And this was no different for the Lexus installation. Following the YET theme, Oxman and the Mediated Matter group, her dream team from the MIT Media Lab, presented another breakthrough project. Involving a series of three-metre-tall 3D-printed glass columns, it created a mystic immersive experience. Oxman explains how they interpreted the theme of YET in three different ways: through light, glass, and experience. In a video interview, she points out: “Light is a wave yet it is a particle; it has that kind of interesting physical duality that any visitor will feel. Glass, a material through which light is reflected and refracted, is over 6000 years old, yet it’s a modern material. And with the glass printer we are giving it a new interpretation. Third is the actual experience ... a space that’s grounded yet suspended – the feeling of being balanced and grounded [while also] being suspended and looking up at the stars, at the moon. We hope we have created a cosmic, caustic experience.”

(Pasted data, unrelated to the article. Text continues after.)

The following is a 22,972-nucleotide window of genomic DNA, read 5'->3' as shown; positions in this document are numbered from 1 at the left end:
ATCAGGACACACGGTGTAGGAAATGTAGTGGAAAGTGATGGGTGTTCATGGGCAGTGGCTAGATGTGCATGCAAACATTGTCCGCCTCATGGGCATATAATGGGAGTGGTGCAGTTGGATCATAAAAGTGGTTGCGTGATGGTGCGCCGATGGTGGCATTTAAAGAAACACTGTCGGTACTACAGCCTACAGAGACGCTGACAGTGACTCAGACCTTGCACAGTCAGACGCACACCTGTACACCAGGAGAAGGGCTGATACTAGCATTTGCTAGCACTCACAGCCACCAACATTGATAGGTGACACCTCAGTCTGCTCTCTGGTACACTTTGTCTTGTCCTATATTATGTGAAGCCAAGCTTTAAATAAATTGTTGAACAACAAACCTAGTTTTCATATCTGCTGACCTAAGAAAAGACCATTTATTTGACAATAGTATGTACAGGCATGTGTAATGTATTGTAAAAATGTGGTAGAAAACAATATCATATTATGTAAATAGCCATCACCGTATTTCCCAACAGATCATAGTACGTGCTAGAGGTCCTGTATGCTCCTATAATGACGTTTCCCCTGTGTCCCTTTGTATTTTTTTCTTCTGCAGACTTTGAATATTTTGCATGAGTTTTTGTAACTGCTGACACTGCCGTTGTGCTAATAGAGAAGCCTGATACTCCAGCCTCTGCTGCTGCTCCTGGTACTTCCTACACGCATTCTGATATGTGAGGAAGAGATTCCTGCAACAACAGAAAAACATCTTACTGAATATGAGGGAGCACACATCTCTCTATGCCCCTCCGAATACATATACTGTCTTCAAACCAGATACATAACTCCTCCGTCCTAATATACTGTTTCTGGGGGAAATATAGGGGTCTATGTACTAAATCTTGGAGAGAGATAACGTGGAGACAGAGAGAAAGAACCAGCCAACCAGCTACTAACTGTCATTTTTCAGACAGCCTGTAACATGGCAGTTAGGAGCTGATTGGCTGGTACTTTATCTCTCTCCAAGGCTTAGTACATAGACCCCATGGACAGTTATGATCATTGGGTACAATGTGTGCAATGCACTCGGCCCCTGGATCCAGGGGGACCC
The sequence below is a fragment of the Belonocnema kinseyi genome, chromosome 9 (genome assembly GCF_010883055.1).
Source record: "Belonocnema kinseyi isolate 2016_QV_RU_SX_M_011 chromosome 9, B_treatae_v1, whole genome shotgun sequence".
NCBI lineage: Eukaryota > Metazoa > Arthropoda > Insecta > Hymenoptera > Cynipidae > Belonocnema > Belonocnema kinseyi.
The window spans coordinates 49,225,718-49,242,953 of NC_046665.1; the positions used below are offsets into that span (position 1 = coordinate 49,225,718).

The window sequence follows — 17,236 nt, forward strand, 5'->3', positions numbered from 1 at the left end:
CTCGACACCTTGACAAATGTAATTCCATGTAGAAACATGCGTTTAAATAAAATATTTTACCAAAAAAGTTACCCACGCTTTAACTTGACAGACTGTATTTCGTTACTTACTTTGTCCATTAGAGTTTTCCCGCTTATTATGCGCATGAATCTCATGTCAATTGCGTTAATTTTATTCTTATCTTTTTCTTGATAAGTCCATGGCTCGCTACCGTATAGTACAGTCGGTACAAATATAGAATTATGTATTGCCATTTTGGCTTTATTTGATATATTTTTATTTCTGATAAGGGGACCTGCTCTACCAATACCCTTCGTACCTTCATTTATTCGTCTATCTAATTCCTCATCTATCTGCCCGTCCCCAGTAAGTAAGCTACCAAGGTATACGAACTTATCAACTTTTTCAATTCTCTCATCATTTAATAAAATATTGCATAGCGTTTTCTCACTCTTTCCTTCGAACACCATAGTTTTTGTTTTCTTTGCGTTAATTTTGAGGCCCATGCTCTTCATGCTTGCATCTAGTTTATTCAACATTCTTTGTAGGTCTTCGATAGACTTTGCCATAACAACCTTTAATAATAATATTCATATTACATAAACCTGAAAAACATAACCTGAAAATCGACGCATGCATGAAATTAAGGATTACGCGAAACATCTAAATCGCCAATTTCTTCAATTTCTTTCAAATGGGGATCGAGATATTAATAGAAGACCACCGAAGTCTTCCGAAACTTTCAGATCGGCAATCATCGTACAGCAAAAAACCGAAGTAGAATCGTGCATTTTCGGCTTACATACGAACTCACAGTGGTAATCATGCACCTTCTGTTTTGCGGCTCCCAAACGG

The 3D-glass printer offers a big advantage over traditional glass manufacturing, as it is able to produce interior surfaces as complex as exterior surfaces. Through digital fabrication, shapes and textures can be created and controlled to achieve the finest resolution. For the YET installation, the team has upped its game, creating a second-generation 3D-glass printer. “It’s a high-fidelity, large-scale, additive-manufacturing technology for 3D-printing optically transparent glass structures at architectural dimensions.” The installation thus demonstrates the potential for creating more than vessels and products, such as building façades and large-scale components. Displayed is of a series of sculptural, architectural-scale, 3D-printed glass columns, fitted with a dynamic internal lighting system programed to travel up and down each column and generate a large, caustic footprint with kaleidoscopic patterns. “The caustics are the sums of light rays reflected and/or refracted dynamically by the curved surface of the glass column over the surrounding walls and floor of the exhibition space”, states the Mediated Matter group.